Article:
The authors of this study point out that high blood levels of LPS are associated with systemic inflammation. This is especially true when the LPS is associated with living bacteria that are invading the body. An inflammatory response is essential to remove the infection and prevent death.
Charisa: And can MCFAs transport LPS into the circulatory system?
Bruce: MCFAs do not transport LPS themselves. They only produce fragments of LPS that are small enough to be absorbed into the intestinal wall -- a normal healthy intestinal wall. It does not have to be a compromised leaky gut. This is how MCFAs in mother's milk trains the infant's immune system to recognize danger and respond appropriately.
Absorbing LPS is not a disease or a mistake of nature but part of the perfect design of nature. It serves a vital function. These scientists are twisting the facts to make coconut oil/saturated fat a villain when it is doing what it is designed to do to keep us healthy. Coconut oil can increase the amount of LPS in the bloodstream because it is killing these harmful bacteria in the gut and fragments of the dead bacteria can be absorbed via the chylomicrons into the bloodstream.
Charisa: What about the studies that state that MCFAs from coconut oil increase blood levels of LPS?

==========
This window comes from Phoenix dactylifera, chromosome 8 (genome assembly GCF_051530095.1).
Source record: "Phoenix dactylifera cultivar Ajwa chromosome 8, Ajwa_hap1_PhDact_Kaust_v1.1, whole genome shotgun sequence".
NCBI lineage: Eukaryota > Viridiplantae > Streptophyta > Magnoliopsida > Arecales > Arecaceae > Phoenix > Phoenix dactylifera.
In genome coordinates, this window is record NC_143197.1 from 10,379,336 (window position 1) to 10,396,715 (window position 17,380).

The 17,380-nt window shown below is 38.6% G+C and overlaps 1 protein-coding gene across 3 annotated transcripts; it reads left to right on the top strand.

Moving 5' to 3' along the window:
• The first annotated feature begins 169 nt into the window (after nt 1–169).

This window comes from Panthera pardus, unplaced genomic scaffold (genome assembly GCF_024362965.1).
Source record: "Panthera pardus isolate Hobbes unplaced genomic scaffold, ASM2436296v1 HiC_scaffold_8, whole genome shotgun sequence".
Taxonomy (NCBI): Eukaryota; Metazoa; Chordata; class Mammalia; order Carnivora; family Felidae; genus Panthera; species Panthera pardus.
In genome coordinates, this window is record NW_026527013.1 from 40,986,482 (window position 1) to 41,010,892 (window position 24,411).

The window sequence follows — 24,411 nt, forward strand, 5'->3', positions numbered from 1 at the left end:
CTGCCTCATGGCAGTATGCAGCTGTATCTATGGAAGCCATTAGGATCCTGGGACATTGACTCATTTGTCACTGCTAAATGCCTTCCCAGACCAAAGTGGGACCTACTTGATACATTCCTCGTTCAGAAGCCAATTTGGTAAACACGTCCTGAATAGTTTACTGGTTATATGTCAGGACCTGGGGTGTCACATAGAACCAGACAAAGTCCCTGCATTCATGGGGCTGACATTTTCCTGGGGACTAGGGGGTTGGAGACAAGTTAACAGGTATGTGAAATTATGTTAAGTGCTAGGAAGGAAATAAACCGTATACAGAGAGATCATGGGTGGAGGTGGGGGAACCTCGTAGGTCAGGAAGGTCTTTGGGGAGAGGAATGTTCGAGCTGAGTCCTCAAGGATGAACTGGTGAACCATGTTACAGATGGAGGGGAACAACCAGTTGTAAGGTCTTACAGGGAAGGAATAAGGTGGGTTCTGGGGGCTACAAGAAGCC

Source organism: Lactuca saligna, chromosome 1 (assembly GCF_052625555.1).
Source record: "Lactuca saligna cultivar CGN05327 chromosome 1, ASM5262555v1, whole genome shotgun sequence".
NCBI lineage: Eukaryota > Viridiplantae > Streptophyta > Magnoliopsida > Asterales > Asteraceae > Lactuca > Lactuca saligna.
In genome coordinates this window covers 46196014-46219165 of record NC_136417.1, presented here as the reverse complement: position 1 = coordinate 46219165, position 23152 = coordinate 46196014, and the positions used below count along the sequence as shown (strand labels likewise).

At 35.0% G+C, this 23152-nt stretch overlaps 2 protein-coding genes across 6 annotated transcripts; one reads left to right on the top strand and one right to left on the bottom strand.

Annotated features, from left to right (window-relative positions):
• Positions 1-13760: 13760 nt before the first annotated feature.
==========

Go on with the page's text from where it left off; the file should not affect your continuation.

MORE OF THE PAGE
Bruce: It has been seen that some fats, primarily MCFAs, increase blood levels of LPS. Not bacteria but just the LPS -- fragments of dead bacteria. This is because MCFAs kill harmful bacteria in the gut and fragments of LPS are absorbed into the bloodstream.
In an effort to blame saturated fat as the cause of various health issues, some people have claimed that eating saturated fat (in this case coconut oil) causes an increase in LPS and, therefore, may possibly cause systemic inflammation. If saturated fat is consumed frequently, then it would theoretically promote chronic inflammation and, therefore, promote inflammatory diseases such as atherosclerosis, diabetes, autoimmune diseases, etc. If this were true, it would mean that saturated fat might indeed contribute to the development of heart disease because it is now accepted that inflammation is the primary cause of arterial plaque and, consequently, heart attacks and strokes, and not excess cholesterol.
The LPS that is absorbed after eating coconut oil or other saturated fats does not produce a strong enough or long lasting enough immune response to cause chronic inflammation or promote inflammatory disease. It is chronic inflammation that leads to inflammatory disease, not transitory inflammation that the body uses to protect itself from infection. A study published in the journal Lipids in Health and Disease titled “Postprandial serum endotoxin in healthy humans is modulated by dietary fat in a randomized, controlled, cross-over study,” Investigated the inflammatory effect of LPS from coconut oil. While the increase in blood LPS resulting from the ingestion of coconut oil does initiate an immune response, an increase in inflammation was undetectable. Therefore, coconut oil could not promote inflammatory diseases.